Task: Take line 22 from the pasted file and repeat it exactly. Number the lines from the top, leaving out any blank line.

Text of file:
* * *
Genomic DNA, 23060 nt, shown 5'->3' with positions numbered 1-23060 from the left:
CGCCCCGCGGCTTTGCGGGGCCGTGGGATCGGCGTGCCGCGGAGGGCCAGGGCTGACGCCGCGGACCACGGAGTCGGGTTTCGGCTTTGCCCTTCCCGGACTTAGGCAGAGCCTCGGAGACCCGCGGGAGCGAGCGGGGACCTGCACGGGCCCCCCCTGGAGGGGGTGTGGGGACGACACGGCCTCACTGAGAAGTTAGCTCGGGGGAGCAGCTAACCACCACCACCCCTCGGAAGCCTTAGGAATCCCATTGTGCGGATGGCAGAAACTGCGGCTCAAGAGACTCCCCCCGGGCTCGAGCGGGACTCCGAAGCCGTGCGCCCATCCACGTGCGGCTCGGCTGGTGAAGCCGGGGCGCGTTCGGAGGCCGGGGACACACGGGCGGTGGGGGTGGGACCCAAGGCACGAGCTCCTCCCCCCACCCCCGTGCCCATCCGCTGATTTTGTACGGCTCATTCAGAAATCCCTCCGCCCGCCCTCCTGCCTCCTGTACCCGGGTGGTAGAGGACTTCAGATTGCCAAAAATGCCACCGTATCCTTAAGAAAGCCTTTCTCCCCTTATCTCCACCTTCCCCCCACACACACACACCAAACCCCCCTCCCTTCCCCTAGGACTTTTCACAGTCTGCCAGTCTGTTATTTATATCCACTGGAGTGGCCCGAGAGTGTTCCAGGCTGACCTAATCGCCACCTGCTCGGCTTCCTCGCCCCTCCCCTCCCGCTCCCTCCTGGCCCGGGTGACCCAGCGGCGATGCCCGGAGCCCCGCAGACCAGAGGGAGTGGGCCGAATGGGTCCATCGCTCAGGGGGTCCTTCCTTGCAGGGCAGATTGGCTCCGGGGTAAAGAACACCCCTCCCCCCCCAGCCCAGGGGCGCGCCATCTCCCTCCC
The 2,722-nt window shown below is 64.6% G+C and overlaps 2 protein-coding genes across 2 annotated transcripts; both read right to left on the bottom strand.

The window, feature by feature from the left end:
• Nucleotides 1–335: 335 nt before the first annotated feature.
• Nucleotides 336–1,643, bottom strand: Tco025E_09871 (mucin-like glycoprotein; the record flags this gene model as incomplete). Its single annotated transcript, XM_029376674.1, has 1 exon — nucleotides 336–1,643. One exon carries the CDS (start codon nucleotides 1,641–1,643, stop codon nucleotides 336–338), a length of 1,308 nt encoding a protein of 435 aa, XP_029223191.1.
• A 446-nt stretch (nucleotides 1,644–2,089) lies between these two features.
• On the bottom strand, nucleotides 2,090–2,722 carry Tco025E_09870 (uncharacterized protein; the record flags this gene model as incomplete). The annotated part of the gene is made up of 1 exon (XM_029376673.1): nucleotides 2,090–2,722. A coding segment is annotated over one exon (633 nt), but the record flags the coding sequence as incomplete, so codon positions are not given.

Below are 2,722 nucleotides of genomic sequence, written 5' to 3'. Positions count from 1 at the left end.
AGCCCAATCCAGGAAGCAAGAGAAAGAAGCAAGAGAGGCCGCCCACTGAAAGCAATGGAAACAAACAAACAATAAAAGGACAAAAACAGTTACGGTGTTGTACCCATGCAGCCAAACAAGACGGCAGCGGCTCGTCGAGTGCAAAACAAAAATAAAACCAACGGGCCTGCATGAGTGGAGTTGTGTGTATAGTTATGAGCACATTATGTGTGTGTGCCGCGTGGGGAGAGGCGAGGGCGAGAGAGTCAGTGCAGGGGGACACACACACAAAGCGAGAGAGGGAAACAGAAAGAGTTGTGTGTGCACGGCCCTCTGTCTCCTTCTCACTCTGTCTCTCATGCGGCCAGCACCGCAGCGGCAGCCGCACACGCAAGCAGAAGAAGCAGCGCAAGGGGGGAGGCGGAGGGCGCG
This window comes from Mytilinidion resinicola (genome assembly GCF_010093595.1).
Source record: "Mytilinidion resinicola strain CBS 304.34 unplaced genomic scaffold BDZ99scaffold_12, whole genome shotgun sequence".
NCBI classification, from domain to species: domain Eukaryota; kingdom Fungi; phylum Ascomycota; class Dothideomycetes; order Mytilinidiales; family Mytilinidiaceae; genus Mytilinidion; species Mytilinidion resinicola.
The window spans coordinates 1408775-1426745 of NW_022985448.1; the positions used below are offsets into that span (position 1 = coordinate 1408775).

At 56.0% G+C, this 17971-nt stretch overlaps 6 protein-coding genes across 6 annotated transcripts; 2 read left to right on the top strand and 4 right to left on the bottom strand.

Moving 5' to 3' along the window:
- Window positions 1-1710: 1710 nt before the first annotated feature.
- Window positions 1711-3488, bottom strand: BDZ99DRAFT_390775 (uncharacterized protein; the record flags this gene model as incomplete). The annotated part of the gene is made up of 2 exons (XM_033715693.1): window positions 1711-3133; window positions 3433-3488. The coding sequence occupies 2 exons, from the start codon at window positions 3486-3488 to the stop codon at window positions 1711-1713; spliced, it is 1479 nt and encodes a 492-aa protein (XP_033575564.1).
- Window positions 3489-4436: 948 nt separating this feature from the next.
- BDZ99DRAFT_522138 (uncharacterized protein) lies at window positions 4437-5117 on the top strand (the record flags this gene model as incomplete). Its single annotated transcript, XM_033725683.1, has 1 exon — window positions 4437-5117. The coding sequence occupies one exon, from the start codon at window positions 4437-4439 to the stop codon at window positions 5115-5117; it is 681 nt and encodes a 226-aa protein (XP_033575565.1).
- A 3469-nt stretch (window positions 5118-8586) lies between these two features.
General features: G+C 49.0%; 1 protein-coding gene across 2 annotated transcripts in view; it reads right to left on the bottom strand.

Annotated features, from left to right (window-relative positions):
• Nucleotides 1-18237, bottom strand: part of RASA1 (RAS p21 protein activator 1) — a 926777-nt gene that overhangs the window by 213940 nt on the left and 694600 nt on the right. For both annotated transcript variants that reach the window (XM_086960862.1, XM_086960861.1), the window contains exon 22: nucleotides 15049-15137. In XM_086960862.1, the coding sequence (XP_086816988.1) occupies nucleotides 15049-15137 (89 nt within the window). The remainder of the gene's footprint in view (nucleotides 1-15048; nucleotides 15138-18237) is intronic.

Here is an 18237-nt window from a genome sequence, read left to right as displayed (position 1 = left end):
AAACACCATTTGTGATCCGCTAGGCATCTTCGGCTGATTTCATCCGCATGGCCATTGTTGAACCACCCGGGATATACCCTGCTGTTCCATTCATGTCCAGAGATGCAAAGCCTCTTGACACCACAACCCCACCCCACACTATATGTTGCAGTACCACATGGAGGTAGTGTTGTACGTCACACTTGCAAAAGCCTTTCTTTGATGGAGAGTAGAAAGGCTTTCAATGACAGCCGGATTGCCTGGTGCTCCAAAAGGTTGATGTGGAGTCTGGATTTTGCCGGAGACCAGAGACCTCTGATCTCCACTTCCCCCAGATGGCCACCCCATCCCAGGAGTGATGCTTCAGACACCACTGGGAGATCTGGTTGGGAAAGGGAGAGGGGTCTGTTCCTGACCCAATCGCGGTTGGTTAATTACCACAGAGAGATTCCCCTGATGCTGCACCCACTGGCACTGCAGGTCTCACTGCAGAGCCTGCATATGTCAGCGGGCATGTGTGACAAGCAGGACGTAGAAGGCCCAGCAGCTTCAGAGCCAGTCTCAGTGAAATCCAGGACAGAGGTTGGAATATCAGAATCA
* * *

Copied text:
General features: G+C 49.0%; 1 protein-coding gene across 2 annotated transcripts in view; it reads right to left on the bottom strand.